When Turkish authorities seized control of the daily newspaper “Zaman,” some journalists were fired or resigned themselves. One of them is Sevgi Akarcesme, who left her home and fled to Brussels with a one-way ticket.
Turkish authorities on March 4 seized control of the critical daily newspaper “Zaman,” which has links to US-based Muslim cleric Fethullah Gulen, accusing the paper of aiding terrorist groups.
The mass-circulation opposition newspaper has since reopened under heavy police guard, with the editors-in-chief removed from their posts or leaving voluntarily.
Among them is the now Brussels-based Sevgi Akarcesme, who fled her country with one suitcase and a vague future. Until March 6, she served as the editor-in-chief of “Today’s Zaman,” the English edition of the Turkish top-selling daily. Now, she’s not entirely sure what tomorrow will bring.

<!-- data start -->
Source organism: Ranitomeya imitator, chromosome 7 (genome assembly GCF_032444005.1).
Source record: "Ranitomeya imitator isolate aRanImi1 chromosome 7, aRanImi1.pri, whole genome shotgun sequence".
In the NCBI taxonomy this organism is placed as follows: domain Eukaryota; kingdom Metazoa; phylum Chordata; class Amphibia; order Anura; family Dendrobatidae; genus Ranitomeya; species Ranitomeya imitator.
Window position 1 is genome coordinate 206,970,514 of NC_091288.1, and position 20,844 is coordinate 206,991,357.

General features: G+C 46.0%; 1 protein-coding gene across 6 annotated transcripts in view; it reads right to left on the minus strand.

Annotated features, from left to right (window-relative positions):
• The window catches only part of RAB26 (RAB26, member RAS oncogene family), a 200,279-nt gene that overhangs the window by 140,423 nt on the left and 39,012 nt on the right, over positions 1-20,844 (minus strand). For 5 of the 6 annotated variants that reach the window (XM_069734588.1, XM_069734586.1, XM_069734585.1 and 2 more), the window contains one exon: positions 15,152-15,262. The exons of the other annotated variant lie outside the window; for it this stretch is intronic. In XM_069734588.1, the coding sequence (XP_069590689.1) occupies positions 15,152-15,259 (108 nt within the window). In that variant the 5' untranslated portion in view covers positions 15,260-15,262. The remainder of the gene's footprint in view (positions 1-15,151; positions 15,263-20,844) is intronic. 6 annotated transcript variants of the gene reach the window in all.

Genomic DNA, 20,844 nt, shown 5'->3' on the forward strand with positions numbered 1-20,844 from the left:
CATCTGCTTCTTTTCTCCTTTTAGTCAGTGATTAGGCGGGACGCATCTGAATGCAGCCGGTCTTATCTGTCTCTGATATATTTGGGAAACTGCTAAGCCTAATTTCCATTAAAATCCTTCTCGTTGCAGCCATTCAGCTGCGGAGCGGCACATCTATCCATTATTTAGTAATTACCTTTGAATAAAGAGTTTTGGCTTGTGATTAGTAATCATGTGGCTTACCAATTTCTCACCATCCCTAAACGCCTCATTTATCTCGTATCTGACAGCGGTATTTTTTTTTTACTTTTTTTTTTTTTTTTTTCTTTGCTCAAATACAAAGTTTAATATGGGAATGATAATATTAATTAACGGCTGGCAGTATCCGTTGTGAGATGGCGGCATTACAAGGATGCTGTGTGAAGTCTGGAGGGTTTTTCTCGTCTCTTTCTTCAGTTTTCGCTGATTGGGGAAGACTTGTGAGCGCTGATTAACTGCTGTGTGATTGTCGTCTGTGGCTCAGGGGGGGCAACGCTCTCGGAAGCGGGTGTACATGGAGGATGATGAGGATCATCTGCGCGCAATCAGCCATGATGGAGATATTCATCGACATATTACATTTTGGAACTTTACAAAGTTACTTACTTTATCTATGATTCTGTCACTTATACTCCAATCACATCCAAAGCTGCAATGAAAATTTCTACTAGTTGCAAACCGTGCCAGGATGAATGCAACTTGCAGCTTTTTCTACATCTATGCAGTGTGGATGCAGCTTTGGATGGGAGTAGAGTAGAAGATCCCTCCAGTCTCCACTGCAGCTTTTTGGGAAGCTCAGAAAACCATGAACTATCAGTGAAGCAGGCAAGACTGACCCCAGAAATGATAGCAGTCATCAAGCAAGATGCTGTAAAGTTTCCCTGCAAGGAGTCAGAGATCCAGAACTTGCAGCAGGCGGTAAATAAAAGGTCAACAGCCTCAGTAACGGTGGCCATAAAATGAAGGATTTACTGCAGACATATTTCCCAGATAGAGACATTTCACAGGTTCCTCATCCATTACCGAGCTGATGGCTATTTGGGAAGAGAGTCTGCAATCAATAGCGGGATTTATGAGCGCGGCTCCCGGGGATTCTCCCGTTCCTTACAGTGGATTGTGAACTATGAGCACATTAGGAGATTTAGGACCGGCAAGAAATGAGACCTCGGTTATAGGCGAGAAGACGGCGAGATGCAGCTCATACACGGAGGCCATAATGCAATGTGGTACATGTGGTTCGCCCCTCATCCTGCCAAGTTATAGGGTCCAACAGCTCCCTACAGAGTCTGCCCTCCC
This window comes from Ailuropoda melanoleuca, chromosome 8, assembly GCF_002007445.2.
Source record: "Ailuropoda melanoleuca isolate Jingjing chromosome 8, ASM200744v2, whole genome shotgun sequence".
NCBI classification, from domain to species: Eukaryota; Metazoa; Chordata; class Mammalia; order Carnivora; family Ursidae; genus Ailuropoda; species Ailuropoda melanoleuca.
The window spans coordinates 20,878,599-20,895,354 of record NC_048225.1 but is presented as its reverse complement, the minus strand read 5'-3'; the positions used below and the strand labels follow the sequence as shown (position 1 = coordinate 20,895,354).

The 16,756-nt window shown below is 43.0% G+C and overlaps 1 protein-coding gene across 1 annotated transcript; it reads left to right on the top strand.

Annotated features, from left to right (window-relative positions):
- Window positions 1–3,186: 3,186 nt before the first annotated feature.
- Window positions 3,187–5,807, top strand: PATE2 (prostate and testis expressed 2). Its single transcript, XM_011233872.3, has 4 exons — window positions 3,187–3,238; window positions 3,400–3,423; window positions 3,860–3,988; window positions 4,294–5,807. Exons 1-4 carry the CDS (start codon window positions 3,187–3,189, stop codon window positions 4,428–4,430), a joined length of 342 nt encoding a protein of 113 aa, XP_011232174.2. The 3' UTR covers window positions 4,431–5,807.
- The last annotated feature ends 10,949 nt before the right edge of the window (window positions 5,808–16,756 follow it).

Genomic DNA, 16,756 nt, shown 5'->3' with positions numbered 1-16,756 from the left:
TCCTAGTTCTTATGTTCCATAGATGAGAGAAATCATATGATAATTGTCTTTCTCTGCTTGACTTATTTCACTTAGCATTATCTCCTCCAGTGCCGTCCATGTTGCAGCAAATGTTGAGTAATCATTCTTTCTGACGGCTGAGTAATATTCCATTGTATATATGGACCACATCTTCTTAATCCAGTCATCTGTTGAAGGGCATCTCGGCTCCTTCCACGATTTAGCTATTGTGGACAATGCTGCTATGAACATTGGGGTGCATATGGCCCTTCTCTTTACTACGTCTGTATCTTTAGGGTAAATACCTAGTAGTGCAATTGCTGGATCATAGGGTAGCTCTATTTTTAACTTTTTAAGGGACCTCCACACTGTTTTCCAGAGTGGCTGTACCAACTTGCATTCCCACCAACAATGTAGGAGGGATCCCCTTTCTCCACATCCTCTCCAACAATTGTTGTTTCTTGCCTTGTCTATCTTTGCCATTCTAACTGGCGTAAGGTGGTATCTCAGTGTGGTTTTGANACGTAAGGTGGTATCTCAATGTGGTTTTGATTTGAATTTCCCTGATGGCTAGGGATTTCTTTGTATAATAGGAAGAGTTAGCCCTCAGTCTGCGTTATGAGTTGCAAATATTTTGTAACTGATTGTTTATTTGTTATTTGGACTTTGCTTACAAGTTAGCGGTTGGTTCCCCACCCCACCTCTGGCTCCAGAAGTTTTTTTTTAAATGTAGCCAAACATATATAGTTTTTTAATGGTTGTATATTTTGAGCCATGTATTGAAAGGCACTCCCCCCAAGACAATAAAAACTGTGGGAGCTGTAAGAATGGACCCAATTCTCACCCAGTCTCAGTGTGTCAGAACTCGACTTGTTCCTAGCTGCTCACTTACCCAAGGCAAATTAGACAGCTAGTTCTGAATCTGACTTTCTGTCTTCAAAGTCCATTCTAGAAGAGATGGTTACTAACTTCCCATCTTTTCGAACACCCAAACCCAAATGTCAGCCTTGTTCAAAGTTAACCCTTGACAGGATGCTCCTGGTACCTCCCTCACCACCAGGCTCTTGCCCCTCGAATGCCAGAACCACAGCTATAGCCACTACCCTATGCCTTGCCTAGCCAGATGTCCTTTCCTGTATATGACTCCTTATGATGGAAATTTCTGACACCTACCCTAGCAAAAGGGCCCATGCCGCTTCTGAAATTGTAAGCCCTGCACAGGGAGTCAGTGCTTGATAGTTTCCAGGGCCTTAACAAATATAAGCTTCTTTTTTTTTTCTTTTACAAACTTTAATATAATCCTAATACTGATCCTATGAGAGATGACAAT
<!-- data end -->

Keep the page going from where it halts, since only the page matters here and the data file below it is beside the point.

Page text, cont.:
“It wasn’t the first time our newspaper had been raided, but it was definitely the most brutal raid,” she told DW. “And this media witch hunt is not limited to our newspaper alone.”
According to Akarcesme, “everyone who dares to criticize the government is somehow accused, detained, intimidated or imprisoned. So why should I take such a risk when I can speak my mind freely here?”